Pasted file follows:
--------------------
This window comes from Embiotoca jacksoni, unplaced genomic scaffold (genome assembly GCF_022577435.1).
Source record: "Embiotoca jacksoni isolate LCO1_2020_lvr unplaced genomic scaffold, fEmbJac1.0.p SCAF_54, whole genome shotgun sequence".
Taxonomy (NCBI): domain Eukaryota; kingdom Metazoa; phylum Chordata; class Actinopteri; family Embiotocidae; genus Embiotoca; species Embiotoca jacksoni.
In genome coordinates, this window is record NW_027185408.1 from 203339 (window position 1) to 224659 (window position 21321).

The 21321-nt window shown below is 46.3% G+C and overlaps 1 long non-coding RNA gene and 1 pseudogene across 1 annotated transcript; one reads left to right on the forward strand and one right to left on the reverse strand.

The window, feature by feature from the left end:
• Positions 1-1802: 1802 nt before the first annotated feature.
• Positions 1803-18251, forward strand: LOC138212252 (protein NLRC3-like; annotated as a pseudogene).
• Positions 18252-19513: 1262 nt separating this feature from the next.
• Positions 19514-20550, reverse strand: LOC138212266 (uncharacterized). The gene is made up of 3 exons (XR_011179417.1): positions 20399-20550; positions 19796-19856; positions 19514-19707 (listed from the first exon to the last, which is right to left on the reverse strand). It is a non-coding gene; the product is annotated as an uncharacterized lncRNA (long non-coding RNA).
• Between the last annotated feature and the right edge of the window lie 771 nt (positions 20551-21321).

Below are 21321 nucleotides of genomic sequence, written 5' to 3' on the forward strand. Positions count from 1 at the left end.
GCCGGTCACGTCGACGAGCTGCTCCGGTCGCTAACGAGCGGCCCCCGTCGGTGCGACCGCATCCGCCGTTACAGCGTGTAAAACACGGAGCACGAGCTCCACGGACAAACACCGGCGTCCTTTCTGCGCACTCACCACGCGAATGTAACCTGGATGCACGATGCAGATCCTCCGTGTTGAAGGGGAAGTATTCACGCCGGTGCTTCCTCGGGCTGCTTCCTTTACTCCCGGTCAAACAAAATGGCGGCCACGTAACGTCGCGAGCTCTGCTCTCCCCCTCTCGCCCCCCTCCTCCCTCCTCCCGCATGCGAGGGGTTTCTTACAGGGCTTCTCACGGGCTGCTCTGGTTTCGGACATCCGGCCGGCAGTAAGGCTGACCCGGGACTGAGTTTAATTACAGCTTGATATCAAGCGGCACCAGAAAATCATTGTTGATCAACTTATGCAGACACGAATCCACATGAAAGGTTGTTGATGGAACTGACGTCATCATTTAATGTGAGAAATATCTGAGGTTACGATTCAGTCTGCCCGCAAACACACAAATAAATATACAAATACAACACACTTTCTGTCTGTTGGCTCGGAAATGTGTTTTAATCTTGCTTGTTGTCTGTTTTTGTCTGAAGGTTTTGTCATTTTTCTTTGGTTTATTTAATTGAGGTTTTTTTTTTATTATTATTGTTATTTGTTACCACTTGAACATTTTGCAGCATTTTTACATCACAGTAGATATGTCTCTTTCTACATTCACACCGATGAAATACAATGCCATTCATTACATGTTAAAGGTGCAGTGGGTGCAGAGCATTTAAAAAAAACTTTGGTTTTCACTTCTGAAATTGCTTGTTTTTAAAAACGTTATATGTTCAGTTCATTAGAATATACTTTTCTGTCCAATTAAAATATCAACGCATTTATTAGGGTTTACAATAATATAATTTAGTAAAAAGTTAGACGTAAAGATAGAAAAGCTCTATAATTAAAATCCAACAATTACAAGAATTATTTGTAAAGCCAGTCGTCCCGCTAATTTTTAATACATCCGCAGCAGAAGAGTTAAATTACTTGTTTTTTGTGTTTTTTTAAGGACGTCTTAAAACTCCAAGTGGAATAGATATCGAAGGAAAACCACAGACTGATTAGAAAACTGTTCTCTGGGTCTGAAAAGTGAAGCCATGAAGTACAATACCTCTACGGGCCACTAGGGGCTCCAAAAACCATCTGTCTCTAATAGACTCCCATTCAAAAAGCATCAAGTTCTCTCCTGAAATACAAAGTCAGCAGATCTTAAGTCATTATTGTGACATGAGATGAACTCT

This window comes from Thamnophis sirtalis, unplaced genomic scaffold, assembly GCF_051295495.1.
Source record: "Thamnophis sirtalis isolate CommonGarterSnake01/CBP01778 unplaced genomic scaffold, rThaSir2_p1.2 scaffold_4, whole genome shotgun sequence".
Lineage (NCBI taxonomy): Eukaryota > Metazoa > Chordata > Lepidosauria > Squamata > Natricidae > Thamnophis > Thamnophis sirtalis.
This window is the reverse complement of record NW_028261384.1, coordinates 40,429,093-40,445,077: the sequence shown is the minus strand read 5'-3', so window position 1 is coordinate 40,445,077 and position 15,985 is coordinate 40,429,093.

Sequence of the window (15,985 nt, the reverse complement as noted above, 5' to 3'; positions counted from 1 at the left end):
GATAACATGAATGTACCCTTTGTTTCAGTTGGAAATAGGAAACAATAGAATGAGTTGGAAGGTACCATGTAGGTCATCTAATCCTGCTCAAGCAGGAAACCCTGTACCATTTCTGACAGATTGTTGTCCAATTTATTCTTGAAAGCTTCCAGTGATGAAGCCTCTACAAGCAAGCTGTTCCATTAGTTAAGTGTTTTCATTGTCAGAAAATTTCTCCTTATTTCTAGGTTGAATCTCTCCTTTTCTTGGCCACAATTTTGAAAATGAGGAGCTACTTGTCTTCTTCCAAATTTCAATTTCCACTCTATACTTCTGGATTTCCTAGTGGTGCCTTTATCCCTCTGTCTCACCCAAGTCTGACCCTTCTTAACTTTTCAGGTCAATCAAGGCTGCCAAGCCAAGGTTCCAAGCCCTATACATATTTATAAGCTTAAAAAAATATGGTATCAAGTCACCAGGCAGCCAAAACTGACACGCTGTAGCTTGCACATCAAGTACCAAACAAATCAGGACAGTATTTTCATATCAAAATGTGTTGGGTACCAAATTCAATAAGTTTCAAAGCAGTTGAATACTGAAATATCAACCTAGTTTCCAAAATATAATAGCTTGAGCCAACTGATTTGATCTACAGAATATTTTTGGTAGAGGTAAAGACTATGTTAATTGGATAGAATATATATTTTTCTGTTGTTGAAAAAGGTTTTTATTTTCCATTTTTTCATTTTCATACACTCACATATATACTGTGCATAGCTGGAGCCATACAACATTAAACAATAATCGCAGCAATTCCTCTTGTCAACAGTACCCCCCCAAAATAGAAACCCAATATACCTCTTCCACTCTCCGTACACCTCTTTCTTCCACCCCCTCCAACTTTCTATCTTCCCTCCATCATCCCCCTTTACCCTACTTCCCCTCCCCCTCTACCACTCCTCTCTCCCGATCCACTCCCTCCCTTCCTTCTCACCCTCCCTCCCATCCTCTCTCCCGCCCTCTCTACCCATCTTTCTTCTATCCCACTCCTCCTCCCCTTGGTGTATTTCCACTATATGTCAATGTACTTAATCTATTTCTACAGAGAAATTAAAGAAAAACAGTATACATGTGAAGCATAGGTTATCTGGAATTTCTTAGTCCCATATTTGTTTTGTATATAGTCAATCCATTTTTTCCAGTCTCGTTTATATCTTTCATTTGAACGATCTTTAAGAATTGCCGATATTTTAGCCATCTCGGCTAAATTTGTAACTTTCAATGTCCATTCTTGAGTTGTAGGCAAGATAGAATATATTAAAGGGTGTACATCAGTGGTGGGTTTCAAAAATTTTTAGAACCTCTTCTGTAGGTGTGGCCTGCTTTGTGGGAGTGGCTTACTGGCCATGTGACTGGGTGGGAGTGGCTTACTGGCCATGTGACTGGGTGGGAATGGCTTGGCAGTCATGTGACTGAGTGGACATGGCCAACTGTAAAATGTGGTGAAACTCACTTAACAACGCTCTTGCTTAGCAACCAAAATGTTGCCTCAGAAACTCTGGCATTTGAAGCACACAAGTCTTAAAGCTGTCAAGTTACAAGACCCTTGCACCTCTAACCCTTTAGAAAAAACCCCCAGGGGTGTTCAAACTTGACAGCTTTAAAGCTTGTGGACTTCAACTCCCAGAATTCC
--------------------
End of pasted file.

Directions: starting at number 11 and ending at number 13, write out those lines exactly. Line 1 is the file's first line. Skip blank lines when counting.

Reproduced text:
• Between the last annotated feature and the right edge of the window lie 771 nt (positions 20551-21321).

Below are 21321 nucleotides of genomic sequence, written 5' to 3' on the forward strand. Positions count from 1 at the left end.
GCCGGTCACGTCGACGAGCTGCTCCGGTCGCTAACGAGCGGCCCCCGTCGGTGCGACCGCATCCGCCGTTACAGCGTGTAAAACACGGAGCACGAGCTCCACGGACAAACACCGGCGTCCTTTCTGCGCACTCACCACGCGAATGTAACCTGGATGCACGATGCAGATCCTCCGTGTTGAAGGGGAAGTATTCACGCCGGTGCTTCCTCGGGCTGCTTCCTTTACTCCCGGTCAAACAAAATGGCGGCCACGTAACGTCGCGAGCTCTGCTCTCCCCCTCTCGCCCCCCTCCTCCCTCCTCCCGCATGCGAGGGGTTTCTTACAGGGCTTCTCACGGGCTGCTCTGGTTTCGGACATCCGGCCGGCAGTAAGGCTGACCCGGGACTGAGTTTAATTACAGCTTGATATCAAGCGGCACCAGAAAATCATTGTTGATCAACTTATGCAGACACGAATCCACATGAAAGGTTGTTGATGGAACTGACGTCATCATTTAATGTGAGAAATATCTGAGGTTACGATTCAGTCTGCCCGCAAACACACAAATAAATATACAAATACAACACACTTTCTGTCTGTTGGCTCGGAAATGTGTTTTAATCTTGCTTGTTGTCTGTTTTTGTCTGAAGGTTTTGTCATTTTTCTTTGGTTTATTTAATTGAGGTTTTTTTTTTATTATTATTGTTATTTGTTACCACTTGAACATTTTGCAGCATTTTTACATCACAGTAGATATGTCTCTTTCTACATTCACACCGATGAAATACAATGCCATTCATTACATGTTAAAGGTGCAGTGGGTGCAGAGCATTTAAAAAAAACTTTGGTTTTCACTTCTGAAATTGCTTGTTTTTAAAAACGTTATATGTTCAGTTCATTAGAATATACTTTTCTGTCCAATTAAAATATCAACGCATTTATTAGGGTTTACAATAATATAATTTAGTAAAAAGTTAGACGTAAAGATAGAAAAGCTCTATAATTAAAATCCAACAATTACAAGAATTATTTGTAAAGCCAGTCGTCCCGCTAATTTTTAATACATCCGCAGCAGAAGAGTTAAATTACTTGTTTTTTGTGTTTTTTTAAGGACGTCTTAAAACTCCAAGTGGAATAGATATCGAAGGAAAACCACAGACTGATTAGAAAACTGTTCTCTGGGTCTGAAAAGTGAAGCCATGAAGTACAATACCTCTACGGGCCACTAGGGGCTCCAAAAACCATCTGTCTCTAATAGACTCCCATTCAAAAAGCATCAAGTTCTCTCCTGAAATACAAAGTCAGCAGATCTTAAGTCATTATTGTGACATGAGATGAACTCT